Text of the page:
LANDLORD AND TENANT ROUND-UP
Consent to assignment – statutory duties: Gabb v Farrokhzad
- Where a lease permits the tenant to assign with the landlord’s consent, statute dictates that consent cannot be unreasonably withheld
- Landlords are also under other statutory duties, including to give consent within a reasonable time and to give written notice of the decision
- If a court finds the landlord has behaved unreasonably, the tenant can go ahead and assign without obtaining the landlord’s consent
G had a long lease of a flat on Kensington Park Road. The lease required the tenant to obtain the landlord’s consent to assign. On various occasions, starting in October 2020, G had asked his landlord, F, for consent to assign the lease. In February 2021, G had received an offer of £3.25M for his flat, but that fell through because F didn’t respond to the request for consent to the assignment. In October 2021, G received another offer for the flat, this time for £3.2M.
In addition to the delay, F employed other stalling tactics such as commencing forfeiture proceedings (which were not successful but which did lead to the proposed sale for £3.25M falling through) and requesting financial references for the other prospective purchaser, even though they were a multi-billionaire member of the Oppenheimer family (founders of the De Beers diamond mining company)!
In January 2022, G applied for a declaration that F had unreasonably withheld consent, and the High Court granted the declaration, along with an award of damages for the losses arising from F’s unreasonable behaviour.
There is a history of bad blood between these two parties – see this Daily Mail article with an excitable headline about curtains – and F has appealed to the Court of Appeal, but the test for unreasonable refusal of consent is well-established. It is unusual to see a requirement to obtain consent to assign a long residential lease, but the High Court recognised that a residential lease is a valuable capital asset in the hands of a tenant, with the landlord’s reversionary interest having limited value. Landlords need to take account of the potential detriment to a tenant in withholding consent, and consider whether withholding consent is disproportionate (and, therefore, unreasonable).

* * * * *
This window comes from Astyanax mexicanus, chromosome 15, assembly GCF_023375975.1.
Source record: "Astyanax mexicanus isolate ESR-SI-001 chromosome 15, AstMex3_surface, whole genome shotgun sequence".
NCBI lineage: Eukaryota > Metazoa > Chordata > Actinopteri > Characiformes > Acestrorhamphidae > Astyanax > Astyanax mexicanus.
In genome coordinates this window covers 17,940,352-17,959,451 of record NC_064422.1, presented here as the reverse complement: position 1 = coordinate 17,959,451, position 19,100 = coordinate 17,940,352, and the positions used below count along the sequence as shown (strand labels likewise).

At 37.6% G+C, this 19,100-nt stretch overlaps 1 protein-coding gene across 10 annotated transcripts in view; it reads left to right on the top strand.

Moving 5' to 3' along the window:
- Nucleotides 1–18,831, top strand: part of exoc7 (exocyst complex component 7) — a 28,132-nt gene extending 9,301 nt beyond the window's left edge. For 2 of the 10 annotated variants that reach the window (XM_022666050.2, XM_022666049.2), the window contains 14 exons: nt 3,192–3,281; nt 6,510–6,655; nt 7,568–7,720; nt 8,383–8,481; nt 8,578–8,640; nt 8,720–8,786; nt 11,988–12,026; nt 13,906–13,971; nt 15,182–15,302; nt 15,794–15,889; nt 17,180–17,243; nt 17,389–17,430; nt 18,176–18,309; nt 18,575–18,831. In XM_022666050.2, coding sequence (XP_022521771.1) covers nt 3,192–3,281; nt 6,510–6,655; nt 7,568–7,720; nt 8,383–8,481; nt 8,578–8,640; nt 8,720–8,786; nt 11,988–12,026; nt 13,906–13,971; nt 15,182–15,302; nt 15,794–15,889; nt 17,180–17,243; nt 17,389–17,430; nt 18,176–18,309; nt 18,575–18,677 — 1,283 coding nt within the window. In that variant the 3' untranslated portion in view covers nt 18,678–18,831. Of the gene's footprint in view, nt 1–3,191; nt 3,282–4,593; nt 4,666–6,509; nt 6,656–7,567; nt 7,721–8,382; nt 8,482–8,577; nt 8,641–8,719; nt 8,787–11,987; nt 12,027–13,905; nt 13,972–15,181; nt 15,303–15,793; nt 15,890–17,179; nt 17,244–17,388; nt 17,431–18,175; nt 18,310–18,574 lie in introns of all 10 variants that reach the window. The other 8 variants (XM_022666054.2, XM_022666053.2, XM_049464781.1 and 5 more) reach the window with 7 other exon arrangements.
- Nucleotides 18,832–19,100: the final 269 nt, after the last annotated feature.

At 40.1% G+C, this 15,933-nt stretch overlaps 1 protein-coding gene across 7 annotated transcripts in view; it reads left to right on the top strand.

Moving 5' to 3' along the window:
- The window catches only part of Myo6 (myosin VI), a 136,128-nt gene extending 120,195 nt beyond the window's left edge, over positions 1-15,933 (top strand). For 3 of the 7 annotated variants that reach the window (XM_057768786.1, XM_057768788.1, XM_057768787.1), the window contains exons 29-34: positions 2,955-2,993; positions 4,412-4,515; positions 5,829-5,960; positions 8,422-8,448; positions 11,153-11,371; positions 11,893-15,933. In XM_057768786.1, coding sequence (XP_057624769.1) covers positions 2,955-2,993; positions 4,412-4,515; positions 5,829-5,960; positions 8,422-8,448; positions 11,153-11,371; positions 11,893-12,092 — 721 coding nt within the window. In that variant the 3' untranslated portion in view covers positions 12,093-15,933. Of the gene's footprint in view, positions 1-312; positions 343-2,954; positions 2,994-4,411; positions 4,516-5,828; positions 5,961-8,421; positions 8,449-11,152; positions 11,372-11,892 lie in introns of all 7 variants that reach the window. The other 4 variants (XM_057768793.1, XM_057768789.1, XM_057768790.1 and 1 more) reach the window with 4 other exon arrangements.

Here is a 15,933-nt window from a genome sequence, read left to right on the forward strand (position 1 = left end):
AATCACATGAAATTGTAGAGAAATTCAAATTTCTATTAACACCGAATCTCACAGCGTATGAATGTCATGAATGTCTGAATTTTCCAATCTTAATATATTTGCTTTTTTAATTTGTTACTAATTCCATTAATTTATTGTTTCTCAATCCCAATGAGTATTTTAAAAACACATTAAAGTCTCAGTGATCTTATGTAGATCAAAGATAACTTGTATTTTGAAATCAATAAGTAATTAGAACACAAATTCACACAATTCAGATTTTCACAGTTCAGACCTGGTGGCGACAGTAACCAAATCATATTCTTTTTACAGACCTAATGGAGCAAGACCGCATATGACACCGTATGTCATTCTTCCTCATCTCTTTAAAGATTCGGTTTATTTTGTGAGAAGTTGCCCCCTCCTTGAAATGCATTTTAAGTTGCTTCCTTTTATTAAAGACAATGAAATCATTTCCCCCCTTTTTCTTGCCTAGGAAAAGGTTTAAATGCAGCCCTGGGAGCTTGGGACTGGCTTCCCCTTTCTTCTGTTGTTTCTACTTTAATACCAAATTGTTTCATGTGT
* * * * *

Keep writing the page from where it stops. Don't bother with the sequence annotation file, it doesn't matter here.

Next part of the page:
Lease renewals – green provisions: Clipper Logistics Plc v Scottish Equitable Plc
- If a lease falls within the protection of the Landlord & Tenant Act 1954, a tenant has a statutory right to renew the lease at the end of the contractual term
- Either the landlord or the tenant can start the renewal process, and the parties will seek to agree the terms of the renewal lease
- If the parties cannot agree, one or other of the parties must apply to the court for determination of any disputed terms
- The starting point for the court is to look at the terms of the existing lease
CL occupied commercial premises at an industrial estate in Rotherham under a 10-year lease. The landlord, SE, started the renewal process before the expiry of the contractual term and the parties managed to agree many of the terms of the renewal lease.
One of the things the parties couldn’t agree on was the alterations clause, and, in particular, the interplay of that clause with the energy performance of buildings regime. SE wanted to restrict the ability of CL, or any other occupier under the lease, to carry out alterations that would lead to the property having an energy performance rating below band ‘E’ and wanted the tenant to indemnify the cost of having to obtain a new EPC if such alterations were made. SE also wanted a clause requiring the tenant to maintain the current energy rating, to hand the property back with the same energy rating and carry out works to restore the rating, if it fell below the then current level.
The court did not agree to the additional restriction on alterations, nor to the requirement to indemnify the cost of obtaining a new EPC, but it was prepared to include a clause requiring the tenant to return the property with the same energy rating.